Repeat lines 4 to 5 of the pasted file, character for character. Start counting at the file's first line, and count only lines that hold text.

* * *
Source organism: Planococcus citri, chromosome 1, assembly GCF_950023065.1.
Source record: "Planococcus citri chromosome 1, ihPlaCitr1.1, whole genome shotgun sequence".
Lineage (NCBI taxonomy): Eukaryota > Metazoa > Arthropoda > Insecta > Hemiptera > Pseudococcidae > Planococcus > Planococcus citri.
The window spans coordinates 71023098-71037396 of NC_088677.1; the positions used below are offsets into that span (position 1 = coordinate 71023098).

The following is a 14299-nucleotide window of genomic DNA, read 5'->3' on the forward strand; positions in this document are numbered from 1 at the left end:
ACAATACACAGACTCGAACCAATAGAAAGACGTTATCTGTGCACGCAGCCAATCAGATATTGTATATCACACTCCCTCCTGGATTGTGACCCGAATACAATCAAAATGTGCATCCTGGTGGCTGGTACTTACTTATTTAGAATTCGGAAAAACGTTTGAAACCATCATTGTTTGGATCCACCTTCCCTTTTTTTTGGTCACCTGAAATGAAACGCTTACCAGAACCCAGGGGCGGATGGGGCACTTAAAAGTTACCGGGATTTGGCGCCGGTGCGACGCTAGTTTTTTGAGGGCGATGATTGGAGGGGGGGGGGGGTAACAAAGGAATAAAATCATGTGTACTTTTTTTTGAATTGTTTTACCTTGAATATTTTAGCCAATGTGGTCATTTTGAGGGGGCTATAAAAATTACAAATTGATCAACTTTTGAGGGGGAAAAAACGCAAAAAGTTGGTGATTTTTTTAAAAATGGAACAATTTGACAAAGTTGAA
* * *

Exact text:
The window spans coordinates 71023098-71037396 of NC_088677.1; the positions used below are offsets into that span (position 1 = coordinate 71023098).

The following is a 14299-nucleotide window of genomic DNA, read 5'->3' on the forward strand; positions in this document are numbered from 1 at the left end: